“Wow!” exclaims Sisipho as we walk into Xabiso Upstairs in Harare at 5pm sharp. “The sun is still high in the sky and this club is already packed. The party starts early on the 16 December!”
I can hardly hear her over the thump of Facebook by DJ Cleo blaring, “Don’t take my number” from the mega speakers.
The DJ is wearing his sunglasses, dancing as he spins the decks and psyches the crowd. The party spirit in the house is contagious, and everyone seems to be infected, chatting and laughing, twitching and swishing, moving and grooving.
Cellphone cameras flash non-stop, like pale streaks of lighting in daylight, followed seconds later by roars of laughter as everyone huddles over the screens to look at the photos they’ve just snapped of themselves.
‘Hi Babalwa,” I say to a girl from school who is clutching her blackberry.
She holds her hand up like a stop sign, not taking her eyes from the screen as she says, “Not now, I’m in the middle of uploading my pics to Facebook.”
“Oooph!” I stagger and nearly fall as one of my classmates walks into me so hard I’m nearly knocked off my feet. He’s so hammered already that he doesn’t even notice that he just tried to walk through me like I wasn’t even in the room.
We spot that drinks pool of ours and it’s deep. Tables are laden with ice-filled buckets packed with Savannah and Hunters Gold, Smirnoff Storm and lemonade for J&B’s with a dash. There’s a crowd of Grade Tens buzzing around the table.
And nobody’s been wasting any time putting them back.
“Hey guys,” I say as we walk up to them. My timing is bad. They’re all laughing loudly at a joke somebody’s just told, and they don’t even notice I’ve said anything.
“I think I might need a drink,” I mutter to Siphiso, and she nods nervously.
We’ve never actually gone out and drunk together before. We take a Savannah each and then stand shyly just outside the loud circle of school friends, awkwardly clutching the bottles, and taking small tight-lipped sips from time to time. My neck muscles feel tight.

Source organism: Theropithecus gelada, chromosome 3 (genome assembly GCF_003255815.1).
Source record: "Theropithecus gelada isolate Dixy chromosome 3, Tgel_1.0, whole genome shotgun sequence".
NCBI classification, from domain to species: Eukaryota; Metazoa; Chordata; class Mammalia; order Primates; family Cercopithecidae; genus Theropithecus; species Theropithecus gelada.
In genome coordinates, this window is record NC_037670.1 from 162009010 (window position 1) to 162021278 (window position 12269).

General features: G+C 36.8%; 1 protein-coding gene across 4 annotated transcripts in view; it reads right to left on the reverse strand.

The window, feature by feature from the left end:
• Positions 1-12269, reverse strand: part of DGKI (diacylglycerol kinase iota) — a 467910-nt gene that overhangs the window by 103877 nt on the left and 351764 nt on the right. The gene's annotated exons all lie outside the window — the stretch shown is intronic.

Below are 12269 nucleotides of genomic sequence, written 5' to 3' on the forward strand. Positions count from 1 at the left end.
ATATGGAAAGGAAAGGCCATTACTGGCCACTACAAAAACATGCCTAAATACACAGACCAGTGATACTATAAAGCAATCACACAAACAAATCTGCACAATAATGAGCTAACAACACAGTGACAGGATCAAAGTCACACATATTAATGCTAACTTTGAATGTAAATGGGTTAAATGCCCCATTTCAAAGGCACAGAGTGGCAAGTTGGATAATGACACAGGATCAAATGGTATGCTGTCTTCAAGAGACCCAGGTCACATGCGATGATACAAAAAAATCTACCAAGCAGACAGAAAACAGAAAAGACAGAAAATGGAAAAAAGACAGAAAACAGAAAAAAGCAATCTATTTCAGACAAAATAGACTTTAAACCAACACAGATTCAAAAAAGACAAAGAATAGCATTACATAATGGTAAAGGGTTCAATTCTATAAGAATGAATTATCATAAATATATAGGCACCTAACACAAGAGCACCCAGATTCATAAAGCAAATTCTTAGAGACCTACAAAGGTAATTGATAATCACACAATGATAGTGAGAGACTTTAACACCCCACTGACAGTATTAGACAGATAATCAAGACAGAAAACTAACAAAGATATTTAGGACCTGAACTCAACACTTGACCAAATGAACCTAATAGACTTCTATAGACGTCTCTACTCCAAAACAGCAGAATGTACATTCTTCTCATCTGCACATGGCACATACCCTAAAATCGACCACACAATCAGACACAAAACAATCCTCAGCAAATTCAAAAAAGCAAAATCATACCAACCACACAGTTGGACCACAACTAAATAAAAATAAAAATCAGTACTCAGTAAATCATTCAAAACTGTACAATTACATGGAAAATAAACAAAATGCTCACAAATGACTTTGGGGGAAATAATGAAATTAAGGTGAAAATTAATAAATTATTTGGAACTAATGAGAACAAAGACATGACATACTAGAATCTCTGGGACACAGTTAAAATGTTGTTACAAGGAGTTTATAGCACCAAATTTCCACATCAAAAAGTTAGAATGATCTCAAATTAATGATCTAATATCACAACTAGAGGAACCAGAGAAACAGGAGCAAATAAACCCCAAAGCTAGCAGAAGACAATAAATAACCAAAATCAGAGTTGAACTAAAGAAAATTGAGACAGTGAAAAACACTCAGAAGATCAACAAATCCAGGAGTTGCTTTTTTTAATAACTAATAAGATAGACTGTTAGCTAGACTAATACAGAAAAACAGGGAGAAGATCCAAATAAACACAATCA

There are a couple of girls wearing skinny jeans, bright wedges, vests, and glamorous boy’s-cut hairpieces. They’re rocking the look. I smooth down my horrible dress as I try not to think about how much more fun they seem to be having than me.
“Seriously, you really look beautiful in that dress,” says Siphiso with an encouraging smile, reading my mind.
I roll my eyes at her. “You’re kind, but who do you think you’re kidding?”
Her eyes widen in surprise and even I’m taken about by how stressed out and harsh out my voice sounds.
“Geesh Buhle, can’t you take a compliment today? Relax. I really mean it,” she insists.
“Sorry,” I mutter, noticing a small crowd cheering and clapping as Lindiwe and Gugu from school make a show of downing their drinks
It’s weird. I’ve been feeling so excited about today, but now that I’m here I can’t think of anything to say, and I’m not exactly feeling like I’m having the greatest time. I feel like I don’t really belong.
I lift my drink to my lips and put the whole thing back in three long gulps. Then I giggle.
Siphiso doesn’t laugh along with me. She rolls her eyes.
“I don’t know what you’re playing at Buhle. You’re not yourself today. Come; walk with me to the taxi rank. It’s only 5pm. Maybe the fresh air will sort your brain out.”
This is the thing. Siphiso is catching a taxi home to the Eastern Cape tonight. Unlucky for her. She only gets to have one drink at the biggest party night of the year. But lets face it – she’s not really into the partying and drinking thing. Unlucky for me. Once she’s gone, I have nobody.
I trail out of Xabiso Upstairs behind her, my grey dress and mood making me invisible to every happy person having a good time.